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Weekend Edition

The Best of The S&A Digest
Saturday, October 13, 2007

Here's an interesting way to play the subprime crisis... buy the property insurers. These companies are trading at their cheapest multiples since 2000 based on fears that they hold large chunks of subprime debt. In reality, subprime only constitutes 1% of their fixed-income assets.
 
The S&P 500 Property & Casualty Insurance Index dropped 6.2% in the third quarter, worse than the 4.9% drop of the S&P 500 Financials, which includes subprime-mortgage originators Lehman Brothers and Bear Stearns. The average property and casualty insurance stock trades at around 8.3 times earnings now, down from 17 a year earlier.
 
Shares of Allstate, the largest publicly traded U.S. home and auto insurer, dropped farther during the subprime scare (18% from peak to trough) than they did after Hurricane Katrina, when the company lost $3.6 billion.
 
We just published our latest issue of the S&A Oil Report this week, titled There Are No Easy Barrels Left. One look at Matt Badiali's current portfolio forces me to admit, that yes, it is a big, big bull market in oil right now. Twenty-one of Matt's 35 recommendations are up double digits, and only seven are down. His three biggest open winners have soared 82%, 80%, and 56% in less than two years.
 
Matt's latest recommendations are in the nascent field of deepwater drilling services. This is a very young sector of the oil business. Up until the mid-1990s, Big Oil didn't have the computing power to map large sections of the ocean floor. With the leap in technology of the past 10 years, however, spending on deepwater oil exploration is exploding... and large oil fields are turning up in the Gulf of Mexico.
 
Signs of a market top? The spread between the risk premiums of put and call options on the S&P 500 is unusually high. Normally, the spread is around 6%. But since August, speculators have favored puts, causing the spread to widen to 8.1%. The last time this indicator approached these levels was in July 2001, just before the S&P 500 fell 34%.
 
To Americans of a certain age and persuasion, savings are only dollars you haven't spent, yet. According to The Wall Street Journal, "more individuals have been borrowing from their 401(k) plans or taking hardship withdrawals in recent months." The official statistics won't be released until next year, but a number of 401k plan providers report a "noticeable" uptick in the demand for loans.
 
These are my kinds of communists: The number of billionaires in China jumped to 108, up from 15 last year. "Communist" China now has more billionaires than any country besides the U.S.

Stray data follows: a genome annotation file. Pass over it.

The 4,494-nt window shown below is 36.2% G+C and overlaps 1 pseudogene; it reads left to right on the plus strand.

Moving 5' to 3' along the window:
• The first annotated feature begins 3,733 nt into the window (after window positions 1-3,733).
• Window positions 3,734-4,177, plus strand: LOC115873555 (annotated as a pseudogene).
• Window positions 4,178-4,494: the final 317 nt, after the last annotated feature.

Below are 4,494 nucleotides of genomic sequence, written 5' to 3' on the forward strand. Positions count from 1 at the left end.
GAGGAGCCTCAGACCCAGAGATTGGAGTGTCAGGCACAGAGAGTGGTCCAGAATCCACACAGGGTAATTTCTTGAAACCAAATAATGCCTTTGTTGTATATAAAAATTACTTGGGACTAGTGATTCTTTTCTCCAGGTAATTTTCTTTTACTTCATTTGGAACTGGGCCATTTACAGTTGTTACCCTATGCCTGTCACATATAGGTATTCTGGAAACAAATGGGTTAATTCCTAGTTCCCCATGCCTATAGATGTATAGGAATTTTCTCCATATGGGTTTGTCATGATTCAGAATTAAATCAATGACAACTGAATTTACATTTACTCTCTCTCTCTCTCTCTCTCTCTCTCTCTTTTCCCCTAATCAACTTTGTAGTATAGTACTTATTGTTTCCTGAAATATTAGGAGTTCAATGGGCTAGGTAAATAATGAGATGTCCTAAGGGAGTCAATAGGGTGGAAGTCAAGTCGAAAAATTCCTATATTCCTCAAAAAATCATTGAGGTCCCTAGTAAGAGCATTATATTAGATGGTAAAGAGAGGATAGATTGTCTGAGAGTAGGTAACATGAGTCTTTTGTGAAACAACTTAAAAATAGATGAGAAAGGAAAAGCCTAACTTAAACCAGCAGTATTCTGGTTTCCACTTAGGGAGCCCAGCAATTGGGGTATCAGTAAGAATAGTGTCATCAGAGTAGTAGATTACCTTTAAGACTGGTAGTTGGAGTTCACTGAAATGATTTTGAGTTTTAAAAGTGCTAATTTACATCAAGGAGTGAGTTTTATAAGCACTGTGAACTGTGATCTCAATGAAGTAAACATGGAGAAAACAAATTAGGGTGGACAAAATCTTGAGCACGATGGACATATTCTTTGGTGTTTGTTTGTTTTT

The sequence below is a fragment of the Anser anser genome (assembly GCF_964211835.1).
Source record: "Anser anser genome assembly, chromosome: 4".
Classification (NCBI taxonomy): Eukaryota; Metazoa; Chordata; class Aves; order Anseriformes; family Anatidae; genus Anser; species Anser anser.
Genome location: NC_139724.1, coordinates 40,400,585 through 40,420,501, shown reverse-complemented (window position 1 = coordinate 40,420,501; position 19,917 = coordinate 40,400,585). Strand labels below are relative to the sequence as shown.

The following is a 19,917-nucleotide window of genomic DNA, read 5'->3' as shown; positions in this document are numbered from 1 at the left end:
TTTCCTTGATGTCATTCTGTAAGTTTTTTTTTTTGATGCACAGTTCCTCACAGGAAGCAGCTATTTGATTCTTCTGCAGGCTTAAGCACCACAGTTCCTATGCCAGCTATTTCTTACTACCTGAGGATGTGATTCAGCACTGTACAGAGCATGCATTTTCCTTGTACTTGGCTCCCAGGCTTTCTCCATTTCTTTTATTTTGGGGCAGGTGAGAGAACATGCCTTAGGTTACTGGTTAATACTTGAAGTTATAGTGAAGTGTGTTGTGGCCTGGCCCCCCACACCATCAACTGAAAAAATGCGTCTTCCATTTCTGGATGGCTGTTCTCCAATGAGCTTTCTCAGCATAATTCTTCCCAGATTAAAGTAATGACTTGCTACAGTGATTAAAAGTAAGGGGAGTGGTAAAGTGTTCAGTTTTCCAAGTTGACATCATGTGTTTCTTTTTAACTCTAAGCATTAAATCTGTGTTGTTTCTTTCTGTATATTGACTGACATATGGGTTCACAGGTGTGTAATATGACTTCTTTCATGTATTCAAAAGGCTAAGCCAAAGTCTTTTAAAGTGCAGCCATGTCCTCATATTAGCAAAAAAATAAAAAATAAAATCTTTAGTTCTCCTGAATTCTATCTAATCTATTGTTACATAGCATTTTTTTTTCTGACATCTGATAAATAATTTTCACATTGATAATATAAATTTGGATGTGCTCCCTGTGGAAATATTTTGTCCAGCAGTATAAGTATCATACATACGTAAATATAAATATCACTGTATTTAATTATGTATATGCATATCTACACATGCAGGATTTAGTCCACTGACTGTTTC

From a reader: Where did I just read that inflation makes debt cheaper? With all the money the US owes, don't you want hyperinflation?
 
Ignoring for the moment the morality of what you suggest (using inflation to steal from creditors and reward debtors), what all of the fans of central banking (i.e. inflation) forget is that while inflation devalues debts, it also devalues assets at the same rate.
 
Take the subprime crisis. We guess investors could hold $250 billion worth of bad subprime debt. Assuming 50% of the amount is recovered through foreclosure, the industry could suffer a $125 billion loss. According to Bill Bonner's latest book, Mobs, Messiahs, and Markets, Americans hold $46 trillion worth of financial assets denominated in dollars. Assuming a slightly increased rate of inflation to help solve the subprime crisis – by 2 percentage points – you'll see a $920 billion loss of purchasing power.
 
Why would you destroy close to $1 trillion in purchasing power to bail out a $125 billion problem? Because you don't have to raise taxes to do so and because most people have no idea what inflation means or what it costs.
 
Marty Whitman – one of our favorite value investors and the long-time head of Third Avenue Value – has established a huge position in Hong Kong real estate companies. He says: "In the next several years, lots of income producing real estate located in Hong Kong, Mainland China, and Singapore may be sold to captive Real Estate Investment Trusts (REITs) at very attractive prices..." He owns Cheung Kong, Henderson Land, and Wheelock. Graham Summers outlined the reasons for Whitman's extraordinary success in Growth Stock Wire earlier this week.
 
S&A Penny Letter pick International Coal Group (ICO) gained close to 10% after a Stifel Nicolaus analyst upgraded shares of Massey Coal, suggesting production volume and pricing will improve over the next few quarters. A Bank of America analyst also initiated coverage on ICO with a "neutral" rating. Analysts believe metallurgic coal will have a high demand due to the current steel boom.
 
Regards,
 
Porter Stansberry




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